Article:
Meet Jack, the Ankylosaurus. He’s a dinosaur action figure without a movie. He had a movie once, but he was, as many actors have been, cut from the action. Adrian Brody was infamously cut down from a lead to a supporting actor in “A Thin Red Line,” but Jack had his moment along with a few other herbivores at the 2013 D23 panel discussion on “The Good Dinosaur” and his character builders can be consoled that he made it to action figure status.
As dinosaur fans, we’ve been looking forward to Disney and Pixar’s “The Good Dinosaur,” and while it had plenty of feel-good moments, the movie itself was too familiar and at its center was a disappointingly unlikable character: Arlo. The first sign of trouble was at D23 Expo in Anaheim two years ago.
At the Expo, director Bob Peterson was scheduled but instead production designer Daniel Lopez Muñoz, character art director Daniela Strijleva and set art director Noah Klocek explained the process of designing and filming an animated feature about a world that could have evolved is the asteroid had missed the earth and not killed all the dinosaurs.
At that time, the plot was about an agricultural society in a manner similar to the Midwest in the 1930s, a time when farming was supporting a family and not industry as one panelist explained. Pixar was looking at a society of herbivores and chose five types of dinosaurs: Apatosaurs, Stegosaurs, Triceratops, Ankylosaurs and Parasaurolophuses. Each had a specific task. The “Appies” plowed the land. The “Stegs” were the threshers. The “Trikes” were like bulldozers. The “Anks” were trucks. The “Paras” were the pickers. That was the concept in 2013, but that’s not what you’ll see on screen in 2015. There was an unnamed threat and at D23 Expo in 2013, some people thought the carnivorous dinosaurs would be the bad guys.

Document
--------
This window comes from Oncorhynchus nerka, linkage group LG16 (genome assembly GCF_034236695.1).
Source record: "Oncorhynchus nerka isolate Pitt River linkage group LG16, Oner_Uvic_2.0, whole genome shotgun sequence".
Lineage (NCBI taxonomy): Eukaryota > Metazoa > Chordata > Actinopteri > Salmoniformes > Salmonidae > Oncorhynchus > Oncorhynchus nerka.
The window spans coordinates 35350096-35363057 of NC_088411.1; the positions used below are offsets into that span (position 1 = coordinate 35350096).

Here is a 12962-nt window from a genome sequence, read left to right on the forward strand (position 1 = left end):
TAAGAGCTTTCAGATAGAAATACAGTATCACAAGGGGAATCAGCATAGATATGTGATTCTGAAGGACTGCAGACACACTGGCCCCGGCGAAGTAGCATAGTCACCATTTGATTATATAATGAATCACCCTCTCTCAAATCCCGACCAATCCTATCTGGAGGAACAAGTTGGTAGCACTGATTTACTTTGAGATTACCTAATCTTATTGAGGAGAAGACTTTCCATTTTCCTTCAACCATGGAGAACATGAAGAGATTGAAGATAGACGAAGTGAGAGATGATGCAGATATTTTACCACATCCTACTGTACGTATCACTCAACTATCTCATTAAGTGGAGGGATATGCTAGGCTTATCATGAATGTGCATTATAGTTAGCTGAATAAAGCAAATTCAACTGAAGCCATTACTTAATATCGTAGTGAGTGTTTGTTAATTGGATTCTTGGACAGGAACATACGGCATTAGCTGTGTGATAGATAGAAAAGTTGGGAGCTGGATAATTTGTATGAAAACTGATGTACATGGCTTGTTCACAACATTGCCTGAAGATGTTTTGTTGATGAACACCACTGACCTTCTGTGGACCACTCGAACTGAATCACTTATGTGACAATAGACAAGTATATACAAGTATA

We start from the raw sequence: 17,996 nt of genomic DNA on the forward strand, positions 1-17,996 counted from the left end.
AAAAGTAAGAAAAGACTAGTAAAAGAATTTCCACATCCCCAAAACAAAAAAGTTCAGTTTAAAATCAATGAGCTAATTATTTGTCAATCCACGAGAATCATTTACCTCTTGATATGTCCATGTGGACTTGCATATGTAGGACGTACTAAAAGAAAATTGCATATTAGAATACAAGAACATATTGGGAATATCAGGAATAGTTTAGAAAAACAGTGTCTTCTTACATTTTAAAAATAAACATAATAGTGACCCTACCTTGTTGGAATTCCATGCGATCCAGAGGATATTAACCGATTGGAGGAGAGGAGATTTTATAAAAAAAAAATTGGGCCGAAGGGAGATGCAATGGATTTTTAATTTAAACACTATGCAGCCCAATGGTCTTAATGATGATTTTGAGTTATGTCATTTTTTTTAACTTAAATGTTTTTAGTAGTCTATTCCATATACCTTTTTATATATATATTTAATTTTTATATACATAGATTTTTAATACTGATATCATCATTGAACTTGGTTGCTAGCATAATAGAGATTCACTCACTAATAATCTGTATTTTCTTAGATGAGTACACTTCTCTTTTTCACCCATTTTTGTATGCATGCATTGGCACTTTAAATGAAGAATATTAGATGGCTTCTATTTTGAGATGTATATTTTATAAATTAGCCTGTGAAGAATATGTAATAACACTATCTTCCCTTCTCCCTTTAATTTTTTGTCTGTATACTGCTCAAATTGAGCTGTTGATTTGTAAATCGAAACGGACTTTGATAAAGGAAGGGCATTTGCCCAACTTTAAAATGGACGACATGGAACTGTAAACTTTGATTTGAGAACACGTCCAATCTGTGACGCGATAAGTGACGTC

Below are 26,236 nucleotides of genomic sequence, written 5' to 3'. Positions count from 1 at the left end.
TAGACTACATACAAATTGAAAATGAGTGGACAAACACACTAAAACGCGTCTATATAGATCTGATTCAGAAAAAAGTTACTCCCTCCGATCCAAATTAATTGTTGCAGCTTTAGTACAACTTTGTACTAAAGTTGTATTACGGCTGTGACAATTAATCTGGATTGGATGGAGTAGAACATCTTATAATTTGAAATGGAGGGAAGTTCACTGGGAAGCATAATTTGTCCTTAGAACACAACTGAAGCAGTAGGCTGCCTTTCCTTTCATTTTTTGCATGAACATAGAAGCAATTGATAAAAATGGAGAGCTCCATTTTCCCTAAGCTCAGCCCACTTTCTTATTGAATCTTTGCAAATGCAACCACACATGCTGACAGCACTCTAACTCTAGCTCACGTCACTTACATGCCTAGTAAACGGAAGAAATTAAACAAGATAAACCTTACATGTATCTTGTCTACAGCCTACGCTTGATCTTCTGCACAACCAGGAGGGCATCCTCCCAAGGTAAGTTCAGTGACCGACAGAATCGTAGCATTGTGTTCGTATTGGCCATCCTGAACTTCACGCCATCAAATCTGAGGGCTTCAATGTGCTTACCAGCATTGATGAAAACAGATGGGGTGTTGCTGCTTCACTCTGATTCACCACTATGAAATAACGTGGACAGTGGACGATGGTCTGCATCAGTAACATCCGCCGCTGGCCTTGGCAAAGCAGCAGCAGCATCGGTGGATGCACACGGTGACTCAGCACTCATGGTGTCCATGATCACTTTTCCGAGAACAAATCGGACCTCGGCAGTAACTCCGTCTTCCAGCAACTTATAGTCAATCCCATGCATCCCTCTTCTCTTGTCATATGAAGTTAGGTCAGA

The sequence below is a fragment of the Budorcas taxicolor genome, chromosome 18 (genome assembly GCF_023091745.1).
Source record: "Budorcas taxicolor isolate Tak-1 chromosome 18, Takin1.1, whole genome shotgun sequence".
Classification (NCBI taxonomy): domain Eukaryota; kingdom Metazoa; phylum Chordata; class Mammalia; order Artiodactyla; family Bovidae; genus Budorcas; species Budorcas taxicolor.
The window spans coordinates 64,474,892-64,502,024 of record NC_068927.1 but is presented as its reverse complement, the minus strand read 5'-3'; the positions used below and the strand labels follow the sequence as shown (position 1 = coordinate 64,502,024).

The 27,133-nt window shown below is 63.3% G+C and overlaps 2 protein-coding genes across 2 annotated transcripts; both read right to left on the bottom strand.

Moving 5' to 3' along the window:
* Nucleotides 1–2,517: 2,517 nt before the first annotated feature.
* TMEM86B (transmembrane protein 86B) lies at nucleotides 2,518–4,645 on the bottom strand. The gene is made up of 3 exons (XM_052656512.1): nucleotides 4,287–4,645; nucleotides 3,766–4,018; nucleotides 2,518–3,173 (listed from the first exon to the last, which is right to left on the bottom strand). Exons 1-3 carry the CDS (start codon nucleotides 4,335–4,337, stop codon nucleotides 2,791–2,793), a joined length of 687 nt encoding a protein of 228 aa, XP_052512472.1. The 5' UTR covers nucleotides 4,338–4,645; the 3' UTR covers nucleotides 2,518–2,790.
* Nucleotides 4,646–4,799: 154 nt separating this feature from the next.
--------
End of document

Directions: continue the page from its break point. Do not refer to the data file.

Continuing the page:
“The Good Dinosaur” was conceived by Bob Peterson who was originally slated to direct and is credited as one of five writers that include the director who replaced him, Peter Sohn, as well as Erik Benson, Meg LeFauve and Kelsey Mann. At its most basic, the movie is about a boy and his dog except in this case the boy is a young Apatosaurus named Arlo (voiced by Raymond Ochoa ) and the dog is a young grunting human boy who Arlo calls Spot (Jack Bright). The six-to-seven-year-old boy Spot has no spots which must be part of the joke. The Arlo and Spot are concepts from the original take, but they are no longer in the Midwest. Instead of vast flat lands, we have rocky hills and deep canyons, the red mesas of Monument Valley and the snow-capped mountains of the Rockies.